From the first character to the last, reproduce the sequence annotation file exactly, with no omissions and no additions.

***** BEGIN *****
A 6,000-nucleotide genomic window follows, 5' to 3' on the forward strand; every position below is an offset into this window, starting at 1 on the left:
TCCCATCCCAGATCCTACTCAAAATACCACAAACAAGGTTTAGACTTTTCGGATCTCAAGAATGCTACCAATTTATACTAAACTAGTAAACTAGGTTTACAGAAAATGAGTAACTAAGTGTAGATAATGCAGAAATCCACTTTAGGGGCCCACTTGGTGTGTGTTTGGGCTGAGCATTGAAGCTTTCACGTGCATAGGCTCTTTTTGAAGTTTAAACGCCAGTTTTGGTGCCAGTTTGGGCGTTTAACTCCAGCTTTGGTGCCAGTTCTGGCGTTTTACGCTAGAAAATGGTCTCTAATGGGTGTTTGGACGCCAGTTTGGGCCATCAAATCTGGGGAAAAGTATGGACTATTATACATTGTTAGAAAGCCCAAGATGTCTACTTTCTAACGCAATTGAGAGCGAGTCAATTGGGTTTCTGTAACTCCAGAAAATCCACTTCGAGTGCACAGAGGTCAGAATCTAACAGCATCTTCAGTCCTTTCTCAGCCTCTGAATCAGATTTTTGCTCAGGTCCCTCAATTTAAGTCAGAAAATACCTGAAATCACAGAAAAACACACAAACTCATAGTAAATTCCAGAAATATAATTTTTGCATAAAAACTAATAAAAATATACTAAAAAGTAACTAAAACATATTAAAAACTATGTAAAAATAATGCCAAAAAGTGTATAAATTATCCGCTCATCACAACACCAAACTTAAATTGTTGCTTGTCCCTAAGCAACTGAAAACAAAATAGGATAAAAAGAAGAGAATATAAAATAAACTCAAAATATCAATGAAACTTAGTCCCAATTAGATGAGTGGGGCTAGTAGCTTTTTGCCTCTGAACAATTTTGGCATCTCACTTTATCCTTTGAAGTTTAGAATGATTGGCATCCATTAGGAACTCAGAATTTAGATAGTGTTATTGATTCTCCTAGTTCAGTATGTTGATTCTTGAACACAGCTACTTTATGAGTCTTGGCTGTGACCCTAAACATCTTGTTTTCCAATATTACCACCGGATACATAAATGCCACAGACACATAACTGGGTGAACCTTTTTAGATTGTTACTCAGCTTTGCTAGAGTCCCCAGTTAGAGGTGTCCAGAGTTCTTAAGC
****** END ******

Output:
A 6,000-nucleotide genomic window follows, 5' to 3' on the forward strand; every position below is an offset into this window, starting at 1 on the left:
TCCCATCCCAGATCCTACTCAAAATACCACAAACAAGGTTTAGACTTTTCGGATCTCAAGAATGCTACCAATTTATACTAAACTAGTAAACTAGGTTTACAGAAAATGAGTAACTAAGTGTAGATAATGCAGAAATCCACTTTAGGGGCCCACTTGGTGTGTGTTTGGGCTGAGCATTGAAGCTTTCACGTGCATAGGCTCTTTTTGAAGTTTAAACGCCAGTTTTGGTGCCAGTTTGGGCGTTTAACTCCAGCTTTGGTGCCAGTTCTGGCGTTTTACGCTAGAAAATGGTCTCTAATGGGTGTTTGGACGCCAGTTTGGGCCATCAAATCTGGGGAAAAGTATGGACTATTATACATTGTTAGAAAGCCCAAGATGTCTACTTTCTAACGCAATTGAGAGCGAGTCAATTGGGTTTCTGTAACTCCAGAAAATCCACTTCGAGTGCACAGAGGTCAGAATCTAACAGCATCTTCAGTCCTTTCTCAGCCTCTGAATCAGATTTTTGCTCAGGTCCCTCAATTTAAGTCAGAAAATACCTGAAATCACAGAAAAACACACAAACTCATAGTAAATTCCAGAAATATAATTTTTGCATAAAAACTAATAAAAATATACTAAAAAGTAACTAAAACATATTAAAAACTATGTAAAAATAATGCCAAAAAGTGTATAAATTATCCGCTCATCACAACACCAAACTTAAATTGTTGCTTGTCCCTAAGCAACTGAAAACAAAATAGGATAAAAAGAAGAGAATATAAAATAAACTCAAAATATCAATGAAACTTAGTCCCAATTAGATGAGTGGGGCTAGTAGCTTTTTGCCTCTGAACAATTTTGGCATCTCACTTTATCCTTTGAAGTTTAGAATGATTGGCATCCATTAGGAACTCAGAATTTAGATAGTGTTATTGATTCTCCTAGTTCAGTATGTTGATTCTTGAACACAGCTACTTTATGAGTCTTGGCTGTGACCCTAAACATCTTGTTTTCCAATATTACCACCGGATACATAAATGCCACAGACACATAACTGGGTGAACCTTTTTAGATTGTTACTCAGCTTTGCTAGAGTCCCCAGTTAGAGGTGTCCAGAGTTCTTAAGC